Confession and Proclamation

I've been trying for a while to express why I find Barth's Gifford Lectures on the knowledge of God and the service of God according to the Scots Confession, and his Göttingen course on the Reformed Confessions, so necessary to his ethics. And that's basically because they're not essential to his ethics, as we have understood it in the literature so far. And they're not going to figure heavily in my dissertation at this rate, either. The ground has to be laid for them, first. But I can't shake the feeling that they belong, nonetheless.

Yesterday's very brief post (there are advantages to composing on an iPod) was half an attempt to get this bit right, and half an attempt to be succinct about my sense that dogmatics and ethics in Barth are both subordinated to a third thing, the Word of God:
Two things are morally incumbent upon the Christian. We must confess none but God, and we must preach nothing but the gospel. Ethics as a task follows from these. It is the project of living in consistency with them. Dogmatics, or theology, instead pursues them. It is the project of verifying today that what we confess is in fact none other than God, and that what we preach is in fact nothing other than the gospel.

From these, all else follows.
But this is not the normal way we speak of ethics in its relationship to dogmatics, or about ethics simpliciter. We must, as fundamental obligations, confess and preach? What good does that accomplish?

The problem is that, when we talk about ethics, we talk about law and duties, obedience and disobedience to commandments. Confession and proclamation aren't among the usual commands we consider. We don't tend to think of them as actions in the world. Which may perhaps be because they belong so clearly to the sphere of the church. We are disillusioned about the value of such so-called "religious" actions. And we are so disillusioned because we get the sense that they do not lead to action in the world, which is a real problem.

But Barth doesn't make a distinction between the sphere of the church and the sphere of the world that would allow such an exclusion between "religious" and "secular" actions. Perhaps that's the danger of referring to the Zwei-Reihe-Lehre as the doctrine of the "Two Kingdoms," rather than the two modes of governance we see ourselves subject to in the world.

And certainly, there is a kind of apocalyptic authenticity to the separation of church and state, and their opposition. But that takes the logical "or" under which either one alone, or both together, are true, and applies an exclusivity through which only one or the other may pass. We go from a situation in which these things may be opposed, to a situation in which they must be—which is false.

We are not either in the church or the world, and therefore schizophrenic (in the literal sense of having divided intentions) to the extent that we exist in both. Christian ethics cannot survive such incoherency. Nor can we permit the tyranny of church culture over secular culture, any more than we allow its opposite. The better apocalyptic insight will deprive both sets of culture, both of these so-called "spheres" as conceived in human terms, of their legitimacy. (Which Barth does.) There is no "church" whose nature is other than creature before the Creator. And there is no "world" whose nature is other than creature before the Creator. There is no true sphere of action but the sphere of creation. And there is no legitimacy to be had by any creature, except to the extent that they respond to God's action in the created world.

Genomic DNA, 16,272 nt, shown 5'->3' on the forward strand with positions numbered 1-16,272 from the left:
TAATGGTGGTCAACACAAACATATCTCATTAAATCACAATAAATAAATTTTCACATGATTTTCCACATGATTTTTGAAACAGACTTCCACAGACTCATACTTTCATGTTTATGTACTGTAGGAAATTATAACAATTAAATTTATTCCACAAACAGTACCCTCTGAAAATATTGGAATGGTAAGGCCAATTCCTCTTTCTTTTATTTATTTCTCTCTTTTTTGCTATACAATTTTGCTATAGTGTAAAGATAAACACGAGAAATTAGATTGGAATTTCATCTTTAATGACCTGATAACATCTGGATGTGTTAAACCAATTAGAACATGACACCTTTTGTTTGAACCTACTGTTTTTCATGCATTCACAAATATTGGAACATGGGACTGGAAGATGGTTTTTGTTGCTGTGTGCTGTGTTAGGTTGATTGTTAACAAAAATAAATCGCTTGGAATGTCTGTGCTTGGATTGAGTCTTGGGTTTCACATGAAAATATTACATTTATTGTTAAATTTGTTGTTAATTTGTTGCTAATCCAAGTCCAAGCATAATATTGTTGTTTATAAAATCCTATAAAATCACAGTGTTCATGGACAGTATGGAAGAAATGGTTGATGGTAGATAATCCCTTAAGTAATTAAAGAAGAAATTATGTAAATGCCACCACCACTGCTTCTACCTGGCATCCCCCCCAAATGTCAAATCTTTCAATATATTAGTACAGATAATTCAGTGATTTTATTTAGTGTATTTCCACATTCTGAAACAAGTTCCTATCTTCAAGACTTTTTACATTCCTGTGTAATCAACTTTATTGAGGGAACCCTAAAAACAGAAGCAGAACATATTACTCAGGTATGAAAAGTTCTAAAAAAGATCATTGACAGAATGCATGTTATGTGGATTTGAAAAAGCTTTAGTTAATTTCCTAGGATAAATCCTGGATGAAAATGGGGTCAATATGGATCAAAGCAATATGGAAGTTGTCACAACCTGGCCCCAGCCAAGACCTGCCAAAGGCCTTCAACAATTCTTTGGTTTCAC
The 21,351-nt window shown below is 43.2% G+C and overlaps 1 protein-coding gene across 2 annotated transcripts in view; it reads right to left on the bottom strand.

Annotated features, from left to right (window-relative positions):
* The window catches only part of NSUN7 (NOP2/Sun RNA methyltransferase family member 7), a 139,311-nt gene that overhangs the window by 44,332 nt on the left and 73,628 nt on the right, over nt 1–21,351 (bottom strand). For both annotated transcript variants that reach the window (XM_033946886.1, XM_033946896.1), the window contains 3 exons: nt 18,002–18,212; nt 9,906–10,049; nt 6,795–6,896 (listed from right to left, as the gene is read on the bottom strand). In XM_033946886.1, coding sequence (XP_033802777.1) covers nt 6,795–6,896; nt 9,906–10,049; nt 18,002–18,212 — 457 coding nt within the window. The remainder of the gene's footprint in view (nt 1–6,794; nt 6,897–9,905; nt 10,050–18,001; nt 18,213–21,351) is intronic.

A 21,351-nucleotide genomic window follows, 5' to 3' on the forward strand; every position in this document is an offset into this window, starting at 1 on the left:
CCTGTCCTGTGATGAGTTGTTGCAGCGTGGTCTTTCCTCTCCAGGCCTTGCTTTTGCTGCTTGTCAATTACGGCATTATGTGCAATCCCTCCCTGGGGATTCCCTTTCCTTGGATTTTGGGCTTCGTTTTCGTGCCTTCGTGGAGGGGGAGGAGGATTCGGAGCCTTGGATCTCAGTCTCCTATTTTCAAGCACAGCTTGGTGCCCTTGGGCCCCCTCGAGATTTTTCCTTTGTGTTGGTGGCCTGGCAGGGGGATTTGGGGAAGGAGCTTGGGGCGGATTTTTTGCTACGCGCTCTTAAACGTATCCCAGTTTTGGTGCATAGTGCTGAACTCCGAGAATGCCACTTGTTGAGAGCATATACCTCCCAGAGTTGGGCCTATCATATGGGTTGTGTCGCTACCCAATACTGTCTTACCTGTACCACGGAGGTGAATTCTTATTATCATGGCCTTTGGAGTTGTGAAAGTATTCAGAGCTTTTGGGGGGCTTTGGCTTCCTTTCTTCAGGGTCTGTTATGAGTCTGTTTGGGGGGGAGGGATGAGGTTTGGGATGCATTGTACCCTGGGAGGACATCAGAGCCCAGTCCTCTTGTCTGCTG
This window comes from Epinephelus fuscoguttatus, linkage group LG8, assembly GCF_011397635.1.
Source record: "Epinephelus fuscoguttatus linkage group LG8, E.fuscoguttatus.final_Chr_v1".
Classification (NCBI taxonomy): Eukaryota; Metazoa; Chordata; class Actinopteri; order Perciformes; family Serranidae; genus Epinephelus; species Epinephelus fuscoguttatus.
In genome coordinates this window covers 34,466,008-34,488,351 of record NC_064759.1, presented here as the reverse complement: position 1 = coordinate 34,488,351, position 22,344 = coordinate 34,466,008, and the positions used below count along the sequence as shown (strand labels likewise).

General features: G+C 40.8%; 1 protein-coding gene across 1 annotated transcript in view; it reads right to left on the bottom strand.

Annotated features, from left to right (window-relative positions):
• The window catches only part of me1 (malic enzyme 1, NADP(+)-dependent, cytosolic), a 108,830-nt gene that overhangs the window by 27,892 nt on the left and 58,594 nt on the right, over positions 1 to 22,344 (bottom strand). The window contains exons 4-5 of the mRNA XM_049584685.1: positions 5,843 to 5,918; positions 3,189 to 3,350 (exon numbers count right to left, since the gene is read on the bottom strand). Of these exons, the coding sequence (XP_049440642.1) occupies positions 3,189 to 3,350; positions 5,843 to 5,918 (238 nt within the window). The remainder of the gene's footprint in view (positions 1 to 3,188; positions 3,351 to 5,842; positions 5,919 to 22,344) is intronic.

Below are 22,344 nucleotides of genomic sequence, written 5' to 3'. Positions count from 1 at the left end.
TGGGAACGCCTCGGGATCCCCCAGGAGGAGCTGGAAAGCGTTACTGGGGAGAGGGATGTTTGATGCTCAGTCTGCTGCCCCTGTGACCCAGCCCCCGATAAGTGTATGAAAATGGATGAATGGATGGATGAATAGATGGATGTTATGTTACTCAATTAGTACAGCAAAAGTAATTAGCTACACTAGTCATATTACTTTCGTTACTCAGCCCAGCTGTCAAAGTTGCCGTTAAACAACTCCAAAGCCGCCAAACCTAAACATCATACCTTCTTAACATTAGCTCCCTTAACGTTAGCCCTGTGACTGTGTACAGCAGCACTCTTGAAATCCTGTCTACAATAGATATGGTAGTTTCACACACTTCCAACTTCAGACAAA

Which means that the beginning of all ethics is response to God. Response is the root of all responsibility. The image of God in us is our correspondence to God. Follow that verbal root! This is why the proper response to vocation is invocation. Ora is the source and ground of all labora. It is the circuit into which we must be plugged to do any useful work. We cannot speak justly of ethics without speaking of the Word of God—without realizing that we stand in correspondence with and to that Word, before we ever choose to respond to it. Without realizing that we cannot justly think of ethics in separation from God, any more than we can justly think of existence in separation from God. And so, as the root of all moral action, we confess. And we preach. And this is the ground of what we therefore do.

Can we do ethics in any authentic way without understanding who we are? Can we understand who we are without confessing God? Can we confess God without proclamation of that same God?

And yet I won't say what Barth might, which is that there is no ethics without this God, confessed in this way. I will gladly content myself to teach Muslims to do ethics in an analogously authentic sense, and Jews likewise—as well as Hindus, Buddhists, Humanists, and all manner of others. Have you an understanding of your origin, and of the constitutive relationships in which you stand? Could you be without them? Then you cannot in any authentic sense do without them, either. I do not confess and preach in order to convert. I confess and preach in order to be, and therefore to do, what I truly am.

And, of course, I do dogmatics and ethics constantly, in order to repudiate the things that I have been and have done before God, and to become and act better.